[Written By: Megan Willis]
[Illustration: Julia Rosner]
Take a moment to picture a soldier in the British Army. What do you see?
It’s more than likely that what you see is a stereotype, a set identity of what and who a soldier is, an identity that has been produced and reinforced through our culture and history.
The word ‘identity’ has diverging definitions. It is perhaps most commonly understood as the characteristics that collectively make up an individual and serve to distinguish that person from others. Examples of these characteristics include, but are not limited to, gender, race, religion, politics and sexual orientation. Historically, individuals whose characteristics have diverged from what was conventionally expected in our society have faced prejudice, misunderstanding and exclusion. However, in recent years, there has been a growing sense of understanding and acceptance of the wide spectrum that identity can exist on.
The British Army is no exception to this wave of progress. On the 10th of January, during an interview on BBC Radio Four’s Today Program, General Sir Nick Carter talked about how this societal shift is forcing a change in the army’s recruitment strategy: “Our society is changing and I think it is entirely appropriate for us therefore to try and reach out to a much broader base to get the talent we need.”
This progress is evidenced by the recent launch of a new £1.6 million advertising campaign from Karmarama – ‘This is Belonging’ – which features both animated and live action content. The adverts, which have been broadcast across radio, television, and online, are voiced by serving soldiers, all of whom were initially hesitant about signing up to serve. Their hesitations stemmed from a fear of rejection – a fear that some aspect of their identity would be incompatible with Army ideology.
The new recruitment videos ask: Can I be gay in the Army? Will I have a respectful space to practice my faith? Will I, as a woman, be listened to? Can I, as a man, get emotional? The unanimous answer is ‘yes’. As a result, the campaign successfully begins to break down the army’s outdated public image, and reconstructs it into a more inclusive and diverse one that can resonate with a twenty-first century audience.
Despite its positive message, the new campaign has been met with a legion of criticism. Some traditionalists claim that the campaign sends out the wrong message, that it encourages applications from those that are too weak and too soft to successfully meet the demands of a military lifestyle. Others, including former British Army Commander, Colonel Richard Kemp, believe that the campaign is a failure because it misses out on an appeal to the Army’s core recruitment pool: straight, white, working class men.
The largest opposition comes from those accusing the new campaign of being too politically correct. Former UKIP leader, Nigel Farage, gave the following response to the new recruitment campaign: “I’m sorry if people aren’t up to it, in terms of their physique, in terms of their strength, in terms of their ability to shoot a rifle. I want the army to be as elitist as possible. I want to have a great army.”
These criticisms all succeed in missing the point. For one, the new campaign does not exclude the traditional demographic. Straight white working class men already know that they will be welcomed into the Army’s ranks. This new campaign simply builds on that base and branches out to groups who may question if they would be accepted.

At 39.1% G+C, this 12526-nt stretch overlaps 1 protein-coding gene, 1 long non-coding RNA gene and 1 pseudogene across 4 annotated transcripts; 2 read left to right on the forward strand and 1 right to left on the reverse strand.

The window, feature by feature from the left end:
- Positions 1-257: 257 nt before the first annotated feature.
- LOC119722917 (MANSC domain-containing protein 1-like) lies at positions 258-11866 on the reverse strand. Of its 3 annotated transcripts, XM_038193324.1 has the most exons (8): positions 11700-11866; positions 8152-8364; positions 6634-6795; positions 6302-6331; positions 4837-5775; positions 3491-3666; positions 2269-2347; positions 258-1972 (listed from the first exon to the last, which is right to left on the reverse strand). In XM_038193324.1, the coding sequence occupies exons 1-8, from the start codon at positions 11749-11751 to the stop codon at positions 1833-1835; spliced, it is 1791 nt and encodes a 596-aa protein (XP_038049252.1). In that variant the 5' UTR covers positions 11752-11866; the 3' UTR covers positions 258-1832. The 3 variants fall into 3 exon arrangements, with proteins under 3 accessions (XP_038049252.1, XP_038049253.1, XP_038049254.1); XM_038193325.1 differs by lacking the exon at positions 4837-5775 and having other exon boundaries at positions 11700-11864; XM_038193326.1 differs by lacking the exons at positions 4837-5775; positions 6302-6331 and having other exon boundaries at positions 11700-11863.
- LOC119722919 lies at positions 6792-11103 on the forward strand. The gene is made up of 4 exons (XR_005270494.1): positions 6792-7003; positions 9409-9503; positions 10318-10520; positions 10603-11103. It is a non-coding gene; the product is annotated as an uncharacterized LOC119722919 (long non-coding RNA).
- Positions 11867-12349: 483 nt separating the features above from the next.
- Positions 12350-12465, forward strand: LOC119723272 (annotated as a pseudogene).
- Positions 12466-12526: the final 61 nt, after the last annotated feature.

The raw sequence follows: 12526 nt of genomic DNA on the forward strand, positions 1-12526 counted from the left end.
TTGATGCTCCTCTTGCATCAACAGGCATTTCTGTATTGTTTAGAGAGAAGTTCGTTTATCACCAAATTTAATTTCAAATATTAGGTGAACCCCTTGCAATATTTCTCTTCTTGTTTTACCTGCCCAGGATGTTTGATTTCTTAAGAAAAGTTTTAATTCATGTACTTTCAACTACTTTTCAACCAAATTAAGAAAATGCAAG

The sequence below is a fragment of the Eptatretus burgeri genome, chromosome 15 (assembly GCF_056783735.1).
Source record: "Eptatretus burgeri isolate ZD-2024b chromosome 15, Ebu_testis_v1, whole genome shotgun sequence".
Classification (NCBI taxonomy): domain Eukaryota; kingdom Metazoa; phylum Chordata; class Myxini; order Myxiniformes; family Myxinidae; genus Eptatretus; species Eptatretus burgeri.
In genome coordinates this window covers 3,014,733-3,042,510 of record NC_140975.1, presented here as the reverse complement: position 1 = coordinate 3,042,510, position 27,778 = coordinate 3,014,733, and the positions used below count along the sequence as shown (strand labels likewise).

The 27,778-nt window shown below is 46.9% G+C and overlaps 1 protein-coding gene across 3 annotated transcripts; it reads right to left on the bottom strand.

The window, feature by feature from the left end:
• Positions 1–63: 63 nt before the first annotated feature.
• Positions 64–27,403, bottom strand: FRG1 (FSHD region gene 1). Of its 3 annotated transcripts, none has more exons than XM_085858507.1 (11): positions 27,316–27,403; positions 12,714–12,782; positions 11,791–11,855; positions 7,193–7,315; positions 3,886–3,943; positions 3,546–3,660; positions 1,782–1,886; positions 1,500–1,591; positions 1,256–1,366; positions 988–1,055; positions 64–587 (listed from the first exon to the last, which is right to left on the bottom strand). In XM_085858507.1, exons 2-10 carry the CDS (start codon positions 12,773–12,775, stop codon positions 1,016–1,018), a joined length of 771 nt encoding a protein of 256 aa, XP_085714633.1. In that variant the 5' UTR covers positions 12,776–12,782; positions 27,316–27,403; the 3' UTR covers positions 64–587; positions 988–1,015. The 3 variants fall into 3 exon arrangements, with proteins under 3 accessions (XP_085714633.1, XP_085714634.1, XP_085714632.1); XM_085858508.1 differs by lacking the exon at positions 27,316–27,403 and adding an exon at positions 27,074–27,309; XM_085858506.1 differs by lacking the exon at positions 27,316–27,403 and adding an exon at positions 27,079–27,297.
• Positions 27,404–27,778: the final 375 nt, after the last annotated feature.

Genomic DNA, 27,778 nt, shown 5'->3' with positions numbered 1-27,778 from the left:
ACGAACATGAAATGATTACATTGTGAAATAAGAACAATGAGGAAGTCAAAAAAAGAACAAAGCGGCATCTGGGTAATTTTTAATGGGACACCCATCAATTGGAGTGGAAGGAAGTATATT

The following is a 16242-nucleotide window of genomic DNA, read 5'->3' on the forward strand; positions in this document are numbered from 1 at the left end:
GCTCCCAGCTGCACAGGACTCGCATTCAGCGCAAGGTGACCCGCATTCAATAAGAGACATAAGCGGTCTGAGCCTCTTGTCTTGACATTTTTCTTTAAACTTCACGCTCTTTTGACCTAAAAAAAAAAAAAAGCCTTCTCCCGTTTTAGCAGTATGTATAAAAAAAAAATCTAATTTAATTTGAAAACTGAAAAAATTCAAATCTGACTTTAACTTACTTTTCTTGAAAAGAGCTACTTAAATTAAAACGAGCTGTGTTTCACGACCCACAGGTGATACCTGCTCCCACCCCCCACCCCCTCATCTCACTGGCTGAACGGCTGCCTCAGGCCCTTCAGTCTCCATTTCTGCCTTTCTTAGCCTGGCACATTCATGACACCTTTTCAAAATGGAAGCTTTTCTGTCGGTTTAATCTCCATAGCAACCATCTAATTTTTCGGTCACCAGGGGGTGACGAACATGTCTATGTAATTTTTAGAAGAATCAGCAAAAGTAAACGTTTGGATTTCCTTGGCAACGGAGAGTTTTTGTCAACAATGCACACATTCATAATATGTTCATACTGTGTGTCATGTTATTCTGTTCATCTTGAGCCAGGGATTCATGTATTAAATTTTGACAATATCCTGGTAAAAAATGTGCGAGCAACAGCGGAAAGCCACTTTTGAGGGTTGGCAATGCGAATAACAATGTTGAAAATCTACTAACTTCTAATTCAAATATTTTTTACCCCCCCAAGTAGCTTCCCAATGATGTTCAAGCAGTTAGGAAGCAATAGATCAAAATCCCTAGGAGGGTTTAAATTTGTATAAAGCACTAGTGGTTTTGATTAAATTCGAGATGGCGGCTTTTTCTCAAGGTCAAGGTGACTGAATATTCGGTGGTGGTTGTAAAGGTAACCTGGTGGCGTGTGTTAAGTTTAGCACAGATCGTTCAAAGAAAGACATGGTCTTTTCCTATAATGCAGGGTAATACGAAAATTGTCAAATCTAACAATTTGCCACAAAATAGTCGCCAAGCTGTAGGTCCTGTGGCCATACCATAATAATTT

Ethnic minorities are one such group, making up only 3% of Army personnel despite accounting for 14% of the British population – a figure which is projected to rise to as high as 30% by 2050. Even more disproportional are the numbers of women in service: women make up 51% of the British population but only 9% of the armed forces.
So, to those who criticise the campaign for reaching out to a broader base: This is not political correctness. This is a way of combating disproportional recruitment, of trying to reform the identity of the British Army and shed those damaging stereotypes that discourage the registration of strong and capable individuals.
As for Farage, I fail to see how his comments relate to the new campaign. The new campaign encourages individuals with aspects of their identity that are atypical of a traditional recruit to apply. Just because these individuals are not ‘traditional’ applicants does not make them any less strong, any less able to shoot a rifle, or any less qualified to join any branch of this country’s armed forces that they may wish to.
Yes, ‘identity’ can be defined as the characteristics that make a person an individual; but, as I’ve said, the word has diverging definitions. It can also be defined as the condition of unity, of collectively sharing a sense of oneness. In my opinion, these two levels of identity can coexist.
This coexistence is best illustrated in one new advert in particular: the picture shows a troop resting in the countryside as their fellow soldier, who appears to be a practising Muslim, performs a prayer. They wait in respectful silence, and when the prayer is finished and the man stands, he is met with brotherly pats on the back before the troop continue on their way.
This clip does not paint a portrait of weakness, or softness, but instead makes the definite point that respect is not burdensome. It shows clearly that a group of soldiers can be united in that very shared aspect of their identity, while also respecting and celebrating aspects of each other that are strikingly different.
Take a moment to picture a soldier in the British Army. What do you see now?